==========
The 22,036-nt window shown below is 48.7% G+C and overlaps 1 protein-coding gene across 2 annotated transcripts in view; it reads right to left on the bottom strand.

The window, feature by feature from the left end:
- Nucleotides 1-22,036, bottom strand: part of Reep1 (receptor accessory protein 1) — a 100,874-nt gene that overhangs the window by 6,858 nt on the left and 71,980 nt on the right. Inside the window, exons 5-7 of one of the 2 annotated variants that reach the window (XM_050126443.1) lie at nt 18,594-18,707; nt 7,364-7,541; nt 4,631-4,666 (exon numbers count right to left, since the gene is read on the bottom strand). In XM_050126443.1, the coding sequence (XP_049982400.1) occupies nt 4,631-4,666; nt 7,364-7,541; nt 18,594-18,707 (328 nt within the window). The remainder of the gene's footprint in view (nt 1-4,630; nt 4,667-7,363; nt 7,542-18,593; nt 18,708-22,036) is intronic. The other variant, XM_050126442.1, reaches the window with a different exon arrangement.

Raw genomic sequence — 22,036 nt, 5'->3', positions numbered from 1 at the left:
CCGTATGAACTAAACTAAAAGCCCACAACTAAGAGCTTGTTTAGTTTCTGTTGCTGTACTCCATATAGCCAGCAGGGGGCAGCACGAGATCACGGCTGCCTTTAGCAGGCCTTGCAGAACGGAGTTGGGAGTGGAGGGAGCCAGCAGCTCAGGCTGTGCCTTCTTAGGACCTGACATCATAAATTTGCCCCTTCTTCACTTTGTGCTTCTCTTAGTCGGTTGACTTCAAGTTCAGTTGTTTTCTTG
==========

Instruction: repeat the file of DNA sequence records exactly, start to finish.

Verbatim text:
The 22,036-nt window shown below is 48.7% G+C and overlaps 1 protein-coding gene across 2 annotated transcripts in view; it reads right to left on the bottom strand.

The window, feature by feature from the left end:
- Nucleotides 1-22,036, bottom strand: part of Reep1 (receptor accessory protein 1) — a 100,874-nt gene that overhangs the window by 6,858 nt on the left and 71,980 nt on the right. Inside the window, exons 5-7 of one of the 2 annotated variants that reach the window (XM_050126443.1) lie at nt 18,594-18,707; nt 7,364-7,541; nt 4,631-4,666 (exon numbers count right to left, since the gene is read on the bottom strand). In XM_050126443.1, the coding sequence (XP_049982400.1) occupies nt 4,631-4,666; nt 7,364-7,541; nt 18,594-18,707 (328 nt within the window). The remainder of the gene's footprint in view (nt 1-4,630; nt 4,667-7,363; nt 7,542-18,593; nt 18,708-22,036) is intronic. The other variant, XM_050126442.1, reaches the window with a different exon arrangement.

Raw genomic sequence — 22,036 nt, 5'->3', positions numbered from 1 at the left:
CCGTATGAACTAAACTAAAAGCCCACAACTAAGAGCTTGTTTAGTTTCTGTTGCTGTACTCCATATAGCCAGCAGGGGGCAGCACGAGATCACGGCTGCCTTTAGCAGGCCTTGCAGAACGGAGTTGGGAGTGGAGGGAGCCAGCAGCTCAGGCTGTGCCTTCTTAGGACCTGACATCATAAATTTGCCCCTTCTTCACTTTGTGCTTCTCTTAGTCGGTTGACTTCAAGTTCAGTTGTTTTCTTG